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Running a marathon is a popular bucket list item. It is one that is achieved with dedication, time and energy. For those who decide to tackle a 42.2km event, they commit to regular training, an endurance diet and mindset preparation. The payoff is crossing the finish line and the sense of achievement, elation and exhaustion. For some, a marathon is a one-off deal, and for others they become hooked, that is exactly what happened to one local.

A marathon was not on Vickie Woodbury’s radar. The Lake Macquarie teacher had always enjoyed sport, staying fit and doing 10km fun runs. She doesn’t have a bucket list. However, Vickie loves to seize opportunities, so when events started to align to run her first marathon in New York City, she took it and ran with it – literally!

“I never thought I would compete in a marathon (42.2km); they were for the elite, I only did 10km events. Then friends started to do half marathons and off I went and did 21.1km events at Port Macquarie, Lake Macquarie, Canberra, Sydney, Melbourne and the Gold Coast,” Vickie said.

Her friends then started to compete in marathons and Vickie was in awe. At the 2015 Gold Coast half marathon, another friend set the goal to celebrate his 70th birthday with a marathon.

“It didn’t happen, as he had a knee replacement. And it struck me; if I wanted to do a marathon, it needed to be sooner rather than later, and I wanted it to be a special one, a World Marathon Major, Tokyo, Boston, London, Berlin, Chicago or New York City,” she said.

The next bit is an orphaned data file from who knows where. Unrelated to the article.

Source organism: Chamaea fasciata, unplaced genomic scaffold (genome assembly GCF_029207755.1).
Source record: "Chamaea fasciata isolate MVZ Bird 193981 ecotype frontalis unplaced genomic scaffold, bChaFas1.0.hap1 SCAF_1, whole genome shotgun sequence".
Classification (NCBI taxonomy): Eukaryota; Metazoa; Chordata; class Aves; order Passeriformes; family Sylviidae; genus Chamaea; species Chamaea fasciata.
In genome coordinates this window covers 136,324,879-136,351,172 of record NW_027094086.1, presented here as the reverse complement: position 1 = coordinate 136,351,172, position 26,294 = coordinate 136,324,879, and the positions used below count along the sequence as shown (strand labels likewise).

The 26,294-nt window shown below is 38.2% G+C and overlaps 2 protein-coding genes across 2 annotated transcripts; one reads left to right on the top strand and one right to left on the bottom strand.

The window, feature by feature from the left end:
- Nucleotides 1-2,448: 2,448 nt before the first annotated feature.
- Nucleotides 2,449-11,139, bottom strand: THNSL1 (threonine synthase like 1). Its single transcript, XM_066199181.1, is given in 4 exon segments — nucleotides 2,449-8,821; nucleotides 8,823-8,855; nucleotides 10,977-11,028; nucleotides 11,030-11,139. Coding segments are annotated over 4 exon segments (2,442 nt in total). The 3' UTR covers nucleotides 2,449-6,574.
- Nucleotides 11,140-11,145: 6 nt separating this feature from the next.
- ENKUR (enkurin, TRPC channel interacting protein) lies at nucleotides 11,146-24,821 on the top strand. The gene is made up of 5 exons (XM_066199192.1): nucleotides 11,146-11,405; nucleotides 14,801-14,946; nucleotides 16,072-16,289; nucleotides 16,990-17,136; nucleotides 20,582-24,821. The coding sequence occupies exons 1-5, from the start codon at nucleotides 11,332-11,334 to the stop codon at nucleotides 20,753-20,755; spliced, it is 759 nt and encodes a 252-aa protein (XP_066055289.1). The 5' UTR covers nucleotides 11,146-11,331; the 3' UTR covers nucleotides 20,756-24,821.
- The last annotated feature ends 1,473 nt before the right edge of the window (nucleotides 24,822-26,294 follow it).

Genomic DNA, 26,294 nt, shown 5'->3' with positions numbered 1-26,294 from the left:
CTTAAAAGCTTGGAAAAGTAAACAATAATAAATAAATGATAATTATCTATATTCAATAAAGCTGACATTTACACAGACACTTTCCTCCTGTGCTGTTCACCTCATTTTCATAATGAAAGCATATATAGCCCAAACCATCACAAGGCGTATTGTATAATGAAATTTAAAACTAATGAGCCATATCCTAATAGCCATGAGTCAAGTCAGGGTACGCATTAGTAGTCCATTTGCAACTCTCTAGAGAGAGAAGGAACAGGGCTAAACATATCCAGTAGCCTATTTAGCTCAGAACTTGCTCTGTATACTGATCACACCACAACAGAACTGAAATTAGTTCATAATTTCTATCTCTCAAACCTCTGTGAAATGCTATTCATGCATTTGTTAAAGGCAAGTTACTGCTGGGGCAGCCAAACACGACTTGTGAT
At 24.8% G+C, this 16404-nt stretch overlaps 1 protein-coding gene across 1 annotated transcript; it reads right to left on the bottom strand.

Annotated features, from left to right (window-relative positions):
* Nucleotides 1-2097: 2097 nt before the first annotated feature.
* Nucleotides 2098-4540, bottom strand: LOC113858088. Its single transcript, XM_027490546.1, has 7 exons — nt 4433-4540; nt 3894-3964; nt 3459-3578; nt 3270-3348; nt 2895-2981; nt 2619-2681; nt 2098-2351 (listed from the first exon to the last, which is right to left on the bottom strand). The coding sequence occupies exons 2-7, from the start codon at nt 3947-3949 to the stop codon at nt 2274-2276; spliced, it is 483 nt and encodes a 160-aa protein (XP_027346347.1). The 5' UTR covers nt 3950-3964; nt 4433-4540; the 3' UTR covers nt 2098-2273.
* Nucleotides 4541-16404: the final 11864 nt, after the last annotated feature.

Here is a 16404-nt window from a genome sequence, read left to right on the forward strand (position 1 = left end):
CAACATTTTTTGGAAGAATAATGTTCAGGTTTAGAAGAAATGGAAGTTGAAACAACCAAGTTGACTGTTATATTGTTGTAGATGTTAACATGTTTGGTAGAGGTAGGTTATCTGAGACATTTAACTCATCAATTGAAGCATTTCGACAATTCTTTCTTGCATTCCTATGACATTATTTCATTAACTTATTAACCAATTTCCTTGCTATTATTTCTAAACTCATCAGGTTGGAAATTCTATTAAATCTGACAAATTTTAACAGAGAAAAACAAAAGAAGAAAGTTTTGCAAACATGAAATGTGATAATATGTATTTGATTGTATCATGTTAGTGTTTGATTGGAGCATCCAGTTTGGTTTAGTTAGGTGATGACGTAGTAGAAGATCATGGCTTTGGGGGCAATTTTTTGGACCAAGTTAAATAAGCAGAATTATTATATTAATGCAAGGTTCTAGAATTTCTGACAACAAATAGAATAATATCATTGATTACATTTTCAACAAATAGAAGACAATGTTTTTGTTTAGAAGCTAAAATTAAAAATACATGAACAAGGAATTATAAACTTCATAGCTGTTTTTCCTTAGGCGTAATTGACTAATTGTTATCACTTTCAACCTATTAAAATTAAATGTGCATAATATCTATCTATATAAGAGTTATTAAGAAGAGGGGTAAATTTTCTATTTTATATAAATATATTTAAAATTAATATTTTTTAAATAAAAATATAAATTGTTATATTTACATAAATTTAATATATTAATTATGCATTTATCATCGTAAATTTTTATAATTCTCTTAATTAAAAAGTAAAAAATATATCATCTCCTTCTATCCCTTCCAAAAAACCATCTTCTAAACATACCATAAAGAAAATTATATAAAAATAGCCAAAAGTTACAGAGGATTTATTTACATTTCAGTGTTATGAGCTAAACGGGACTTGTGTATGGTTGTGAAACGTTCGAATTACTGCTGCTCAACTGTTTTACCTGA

“The NYC marathon weaves through five boroughs – Staten Island, Brooklyn, Queens, the Bronx, and Manhattan, and ends in Central Park – so of course, it got my vote!”

Qualifying was not a viable option for Vickie (in her age group it is 3 hours and 51 minutes), so, she decided to go with the specialist travel agency, Travelling Fit, along with 450 other Australians to compete in the 2016 New York City Marathon.

“As I came down the finishing chute, the roar was unbelievable. I could hear the crowd yelling my name (all Travelling Fit runners had race shirts with Australia and our names on them) I was cold and tired, but this encouragement filled me with pride, a sense of achievement and lifted me over the finish line.”


Above: Vickie after the Chicago Marathon.

Top: The Monday after the NYC Marathon, finishers are encouraged to proudly wear their medals (Vickie in Central Park).


On November 6, 2016, Vickie became a marathon runner and finished one of the world’s biggest marathons with more than 50,000 finishers ranging from amateurs to professionals and world-record holders.

Nearly a year later, on October 8, 2017, she returned to the US with Travelling Fit to compete in the Chicago Marathon. In this event, Vickie finished alongside 40,000 other runners, who had traversed the city’s most vibrant neighbourhoods with performers in drag at Boystown, mariachi bands in Pilsen, lion dancers in Chinatown and ending in Grant Park.

As for this year – she is heading to Berlin in September. Once Vickie has finished running marathons, she wants to return to her passion for trekking. She has already walked the Great Ocean and Milford tracks and wants to trek into Machu Picchu. Then she will be ready for a quieter pass with a river or canal cruise.

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